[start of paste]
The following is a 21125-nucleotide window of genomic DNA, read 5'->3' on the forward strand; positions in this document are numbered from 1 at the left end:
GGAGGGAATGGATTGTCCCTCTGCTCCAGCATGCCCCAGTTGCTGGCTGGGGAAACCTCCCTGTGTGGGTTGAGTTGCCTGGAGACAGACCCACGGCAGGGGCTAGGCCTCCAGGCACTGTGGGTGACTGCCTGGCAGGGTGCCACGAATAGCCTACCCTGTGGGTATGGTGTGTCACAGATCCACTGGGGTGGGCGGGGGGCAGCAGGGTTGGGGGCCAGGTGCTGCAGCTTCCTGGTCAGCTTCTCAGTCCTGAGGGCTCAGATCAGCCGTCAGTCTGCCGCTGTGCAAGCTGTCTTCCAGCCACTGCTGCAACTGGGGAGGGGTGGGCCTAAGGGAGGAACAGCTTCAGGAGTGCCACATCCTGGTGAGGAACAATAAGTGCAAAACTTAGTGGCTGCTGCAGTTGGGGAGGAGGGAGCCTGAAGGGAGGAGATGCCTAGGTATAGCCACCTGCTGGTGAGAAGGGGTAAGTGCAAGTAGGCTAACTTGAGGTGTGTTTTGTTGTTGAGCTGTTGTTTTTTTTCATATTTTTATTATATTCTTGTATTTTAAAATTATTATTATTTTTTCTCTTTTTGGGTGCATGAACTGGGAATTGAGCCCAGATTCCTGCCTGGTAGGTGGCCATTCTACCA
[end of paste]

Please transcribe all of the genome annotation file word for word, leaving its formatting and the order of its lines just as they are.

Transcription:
The following is a 21125-nucleotide window of genomic DNA, read 5'->3' on the forward strand; positions in this document are numbered from 1 at the left end:
GGAGGGAATGGATTGTCCCTCTGCTCCAGCATGCCCCAGTTGCTGGCTGGGGAAACCTCCCTGTGTGGGTTGAGTTGCCTGGAGACAGACCCACGGCAGGGGCTAGGCCTCCAGGCACTGTGGGTGACTGCCTGGCAGGGTGCCACGAATAGCCTACCCTGTGGGTATGGTGTGTCACAGATCCACTGGGGTGGGCGGGGGGCAGCAGGGTTGGGGGCCAGGTGCTGCAGCTTCCTGGTCAGCTTCTCAGTCCTGAGGGCTCAGATCAGCCGTCAGTCTGCCGCTGTGCAAGCTGTCTTCCAGCCACTGCTGCAACTGGGGAGGGGTGGGCCTAAGGGAGGAACAGCTTCAGGAGTGCCACATCCTGGTGAGGAACAATAAGTGCAAAACTTAGTGGCTGCTGCAGTTGGGGAGGAGGGAGCCTGAAGGGAGGAGATGCCTAGGTATAGCCACCTGCTGGTGAGAAGGGGTAAGTGCAAGTAGGCTAACTTGAGGTGTGTTTTGTTGTTGAGCTGTTGTTTTTTTTCATATTTTTATTATATTCTTGTATTTTAAAATTATTATTATTTTTTCTCTTTTTGGGTGCATGAACTGGGAATTGAGCCCAGATTCCTGCCTGGTAGGTGGCCATTCTACCA